Using hex head tek screws.

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  1. #1
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    Default Using hex head tek screws.

    What is the correct way to use tek screws for attaching zincalume to top hat for a fence? Some seem to go straight through but others take much longer, but I don't think my technique varies. I am using an old 1000W power drill.
    Is fast speed, slow speed preferable? A lot of pressure or minimal? I tried the hammer function but that just made a lot of noise.
    Sorry about the basic questions but it is difficult to find answers online.
    Janine

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    You using timber or metal screws.. If its pointy then it will be harder , you need self drilling screws.. Also cordless impact drivers are the best for roofing screws, or any screws for that matter.

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    Quote Originally Posted by sol381 View Post
    If its pointy then it will be harder , you need self tapping screws..
    Self tapping are pointy, self drilling tek for metal.
    http://cdn2.hubspot.net/hub/446422/f...=1427382383830

    Agree, invest in a battery combo drill/impact driver set.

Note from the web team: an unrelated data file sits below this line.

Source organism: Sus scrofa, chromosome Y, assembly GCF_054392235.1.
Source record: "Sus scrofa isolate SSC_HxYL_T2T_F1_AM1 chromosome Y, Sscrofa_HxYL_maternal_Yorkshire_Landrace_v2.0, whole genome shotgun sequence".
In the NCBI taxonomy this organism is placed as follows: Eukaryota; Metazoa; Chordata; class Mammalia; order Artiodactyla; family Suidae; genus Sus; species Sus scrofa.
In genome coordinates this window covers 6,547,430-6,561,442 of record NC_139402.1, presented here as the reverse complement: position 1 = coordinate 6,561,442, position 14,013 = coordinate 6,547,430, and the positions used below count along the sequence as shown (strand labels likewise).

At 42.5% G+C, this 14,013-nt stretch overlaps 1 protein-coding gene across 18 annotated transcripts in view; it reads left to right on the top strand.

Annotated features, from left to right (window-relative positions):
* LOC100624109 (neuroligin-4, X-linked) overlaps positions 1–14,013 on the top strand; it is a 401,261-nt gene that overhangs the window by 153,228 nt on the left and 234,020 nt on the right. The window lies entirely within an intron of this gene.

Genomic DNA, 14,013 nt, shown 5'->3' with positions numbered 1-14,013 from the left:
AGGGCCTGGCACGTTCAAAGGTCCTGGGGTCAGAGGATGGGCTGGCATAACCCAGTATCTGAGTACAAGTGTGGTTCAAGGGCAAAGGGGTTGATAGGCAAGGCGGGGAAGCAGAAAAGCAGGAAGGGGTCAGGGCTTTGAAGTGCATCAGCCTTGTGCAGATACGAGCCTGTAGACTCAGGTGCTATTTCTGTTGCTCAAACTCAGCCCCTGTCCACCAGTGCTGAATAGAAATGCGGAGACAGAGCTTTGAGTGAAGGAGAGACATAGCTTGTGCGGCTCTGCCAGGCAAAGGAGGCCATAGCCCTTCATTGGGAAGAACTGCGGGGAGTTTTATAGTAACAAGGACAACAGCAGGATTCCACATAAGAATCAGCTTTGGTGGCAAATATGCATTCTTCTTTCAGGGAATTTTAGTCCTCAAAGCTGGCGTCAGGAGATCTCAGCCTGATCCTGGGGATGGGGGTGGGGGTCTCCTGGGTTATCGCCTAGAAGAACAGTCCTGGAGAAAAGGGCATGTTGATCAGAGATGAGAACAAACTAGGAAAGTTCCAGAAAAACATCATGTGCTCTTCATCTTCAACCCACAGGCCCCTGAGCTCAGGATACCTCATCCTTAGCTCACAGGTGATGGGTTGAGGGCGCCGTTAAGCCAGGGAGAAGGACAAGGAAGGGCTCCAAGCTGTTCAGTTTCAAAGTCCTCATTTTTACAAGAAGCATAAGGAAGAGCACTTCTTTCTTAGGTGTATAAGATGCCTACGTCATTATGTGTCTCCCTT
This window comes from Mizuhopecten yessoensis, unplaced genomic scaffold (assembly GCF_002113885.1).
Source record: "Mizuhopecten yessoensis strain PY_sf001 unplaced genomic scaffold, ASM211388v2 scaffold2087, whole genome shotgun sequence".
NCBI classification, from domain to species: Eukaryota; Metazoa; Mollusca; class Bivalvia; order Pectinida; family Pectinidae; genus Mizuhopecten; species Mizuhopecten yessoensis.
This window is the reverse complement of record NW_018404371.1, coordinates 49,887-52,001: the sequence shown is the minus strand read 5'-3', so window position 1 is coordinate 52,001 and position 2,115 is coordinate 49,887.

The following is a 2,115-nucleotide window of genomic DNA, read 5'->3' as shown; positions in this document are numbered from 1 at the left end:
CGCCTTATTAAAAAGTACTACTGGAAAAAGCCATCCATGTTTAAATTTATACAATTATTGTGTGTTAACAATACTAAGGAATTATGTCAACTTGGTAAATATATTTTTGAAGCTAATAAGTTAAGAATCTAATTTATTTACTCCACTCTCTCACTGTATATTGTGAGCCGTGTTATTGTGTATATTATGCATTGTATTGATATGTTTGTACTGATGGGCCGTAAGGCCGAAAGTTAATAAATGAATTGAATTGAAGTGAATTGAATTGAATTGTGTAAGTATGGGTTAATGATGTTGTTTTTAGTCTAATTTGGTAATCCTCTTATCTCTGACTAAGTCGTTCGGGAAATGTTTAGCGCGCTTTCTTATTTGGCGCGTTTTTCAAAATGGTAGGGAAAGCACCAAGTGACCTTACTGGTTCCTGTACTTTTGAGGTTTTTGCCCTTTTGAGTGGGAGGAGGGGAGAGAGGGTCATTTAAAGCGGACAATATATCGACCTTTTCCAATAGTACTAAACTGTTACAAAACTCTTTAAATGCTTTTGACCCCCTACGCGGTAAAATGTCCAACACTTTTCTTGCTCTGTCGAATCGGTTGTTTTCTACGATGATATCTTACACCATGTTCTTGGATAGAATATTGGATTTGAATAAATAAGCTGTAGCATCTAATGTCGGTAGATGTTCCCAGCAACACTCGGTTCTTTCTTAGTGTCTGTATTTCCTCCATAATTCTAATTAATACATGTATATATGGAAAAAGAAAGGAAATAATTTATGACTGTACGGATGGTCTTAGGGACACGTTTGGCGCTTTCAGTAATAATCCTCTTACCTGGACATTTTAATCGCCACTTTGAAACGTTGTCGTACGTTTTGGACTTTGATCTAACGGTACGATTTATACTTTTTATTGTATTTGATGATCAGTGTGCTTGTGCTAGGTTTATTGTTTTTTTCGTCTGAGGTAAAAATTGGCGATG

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    gimme a break .. havent had my morning coffee yet.....fixed..

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    Community Moderator phild01's Avatar
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    Quote Originally Posted by sol381 View Post
    gimme a break .. havent had my morning coffee yet.....fixed..

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    AHHH.. thats better,.. also you can screw through the valley of the sheet and use much shorter screws as well. If you so desire.

  7. #7
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    Firm pressure is better as long as your not bending or damaging the sheet. Helps if there's good support behind it.

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    They are tek screws for metal. They have B8 on the head. The local metal centre sells them in bags of 100.
    I was watching some guys install a fence recently. One had a brand new cordless drill and the teks would go straight in. The other bloke was using a much older cordless and it took him much longer.